Go champion quits because of "unbeatable" AI
Despite beating DeepMind's AlphaGo in 2016, Lee Se-Dol doesn't think a human can do it again
One of the greatest players of the Chinese strategy game Go has decided to retire because artificial intelligence "cannot be defeated".
Lee Se-dol, who announced his retirement last week, is the only human to ever beat an AI Go player. He said his decision was primarily motivated by the invincibility of the technology.
The Korean started playing at the age of five, turning pro at 12 and spent most of his career at the top of the game. But Lee suggested being the number one human wasn't good enough anymore.
"With the debut of AI in Go games, I've realised that I'm not at the top even if I become the number one through frantic efforts," he said in an interview with South Korea's Yonhap News Agency.
"Even if I become the number one, there is an entity that cannot be defeated."
Go originated in China and has been in existence for 3,000 years. It's a board game that revolves around a 19-by-19 grid where two players use black or white stones to take control of the territory on the board; it's considered more complex than chess.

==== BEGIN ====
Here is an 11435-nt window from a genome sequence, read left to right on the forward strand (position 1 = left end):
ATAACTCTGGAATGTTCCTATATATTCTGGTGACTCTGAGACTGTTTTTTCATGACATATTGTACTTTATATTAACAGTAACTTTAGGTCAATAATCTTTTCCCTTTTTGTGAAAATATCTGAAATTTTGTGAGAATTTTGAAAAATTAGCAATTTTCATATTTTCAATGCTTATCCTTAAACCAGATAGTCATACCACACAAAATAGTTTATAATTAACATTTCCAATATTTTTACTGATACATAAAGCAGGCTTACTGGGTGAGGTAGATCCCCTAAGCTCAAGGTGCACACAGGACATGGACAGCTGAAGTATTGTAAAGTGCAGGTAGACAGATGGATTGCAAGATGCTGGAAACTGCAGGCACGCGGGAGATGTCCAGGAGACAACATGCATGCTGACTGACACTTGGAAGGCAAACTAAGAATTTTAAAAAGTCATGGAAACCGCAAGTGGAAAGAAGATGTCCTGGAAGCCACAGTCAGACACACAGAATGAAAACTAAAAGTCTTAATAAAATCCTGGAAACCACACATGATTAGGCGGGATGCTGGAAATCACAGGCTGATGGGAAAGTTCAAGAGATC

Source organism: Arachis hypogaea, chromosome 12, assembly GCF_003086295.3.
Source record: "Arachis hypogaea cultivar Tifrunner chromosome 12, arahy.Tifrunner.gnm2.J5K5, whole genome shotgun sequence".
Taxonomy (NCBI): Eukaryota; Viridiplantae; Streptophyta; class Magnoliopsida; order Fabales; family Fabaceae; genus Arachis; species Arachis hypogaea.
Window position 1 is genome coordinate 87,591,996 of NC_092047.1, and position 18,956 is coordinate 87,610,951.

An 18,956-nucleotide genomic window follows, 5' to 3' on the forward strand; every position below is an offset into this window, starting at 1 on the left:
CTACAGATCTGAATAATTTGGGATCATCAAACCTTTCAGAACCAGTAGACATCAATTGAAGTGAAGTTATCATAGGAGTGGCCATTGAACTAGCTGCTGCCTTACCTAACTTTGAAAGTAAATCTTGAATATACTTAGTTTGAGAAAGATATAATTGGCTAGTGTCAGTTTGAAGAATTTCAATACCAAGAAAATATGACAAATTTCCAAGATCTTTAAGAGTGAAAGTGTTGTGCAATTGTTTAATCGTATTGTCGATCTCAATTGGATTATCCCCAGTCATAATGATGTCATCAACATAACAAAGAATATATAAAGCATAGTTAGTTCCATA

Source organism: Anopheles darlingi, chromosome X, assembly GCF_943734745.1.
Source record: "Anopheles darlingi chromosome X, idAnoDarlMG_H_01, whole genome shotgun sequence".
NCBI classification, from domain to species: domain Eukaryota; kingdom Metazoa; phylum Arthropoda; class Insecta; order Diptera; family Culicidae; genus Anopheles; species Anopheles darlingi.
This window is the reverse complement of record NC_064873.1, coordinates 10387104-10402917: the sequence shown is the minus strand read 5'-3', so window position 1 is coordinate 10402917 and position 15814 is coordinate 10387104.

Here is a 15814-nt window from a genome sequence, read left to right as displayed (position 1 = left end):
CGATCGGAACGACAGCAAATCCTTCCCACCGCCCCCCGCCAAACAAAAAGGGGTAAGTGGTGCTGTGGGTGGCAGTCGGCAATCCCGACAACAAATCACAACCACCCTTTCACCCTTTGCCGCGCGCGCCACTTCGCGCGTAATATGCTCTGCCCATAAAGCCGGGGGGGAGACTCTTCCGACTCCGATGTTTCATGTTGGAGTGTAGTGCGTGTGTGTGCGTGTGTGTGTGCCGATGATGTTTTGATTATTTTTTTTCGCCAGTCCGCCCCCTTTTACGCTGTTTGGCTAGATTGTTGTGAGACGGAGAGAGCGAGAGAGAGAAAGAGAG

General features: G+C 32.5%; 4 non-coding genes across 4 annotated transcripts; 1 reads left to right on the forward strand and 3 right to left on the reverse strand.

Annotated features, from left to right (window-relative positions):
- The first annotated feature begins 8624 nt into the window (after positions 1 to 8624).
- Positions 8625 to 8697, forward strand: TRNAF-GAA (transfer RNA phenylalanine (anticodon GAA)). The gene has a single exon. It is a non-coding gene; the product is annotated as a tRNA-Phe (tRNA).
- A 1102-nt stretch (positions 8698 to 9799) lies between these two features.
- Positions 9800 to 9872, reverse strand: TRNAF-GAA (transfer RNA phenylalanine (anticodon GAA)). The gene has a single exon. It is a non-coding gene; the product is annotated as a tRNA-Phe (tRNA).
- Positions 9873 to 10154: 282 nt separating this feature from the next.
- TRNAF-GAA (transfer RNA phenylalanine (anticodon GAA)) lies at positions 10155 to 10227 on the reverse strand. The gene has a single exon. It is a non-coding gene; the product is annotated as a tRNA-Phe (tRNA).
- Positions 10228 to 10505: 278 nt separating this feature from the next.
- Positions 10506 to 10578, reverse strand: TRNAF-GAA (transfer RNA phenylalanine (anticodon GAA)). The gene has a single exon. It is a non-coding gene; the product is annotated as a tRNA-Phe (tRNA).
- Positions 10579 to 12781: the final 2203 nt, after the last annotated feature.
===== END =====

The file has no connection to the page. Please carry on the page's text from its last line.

AlphaGo's victory in 2016 was considered a landmark moment for reinforcement learning - a particular strand of AI that learns from its environment. It repeated the feat a year later by beating its second world champion Ke Jie in 2017.
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"On behalf of the whole AlphaGo team at DeepMind, I'd like to congratulate Lee Se-dol for his legendary decade at the top of the game, and wish him the very best for the future," said Demis Hassabis, chief executive of DeepMind, according to the BBC.
"During the AlphaGo matches, he demonstrated true warrior spirit and kept us on the edges of our seats to the very end."
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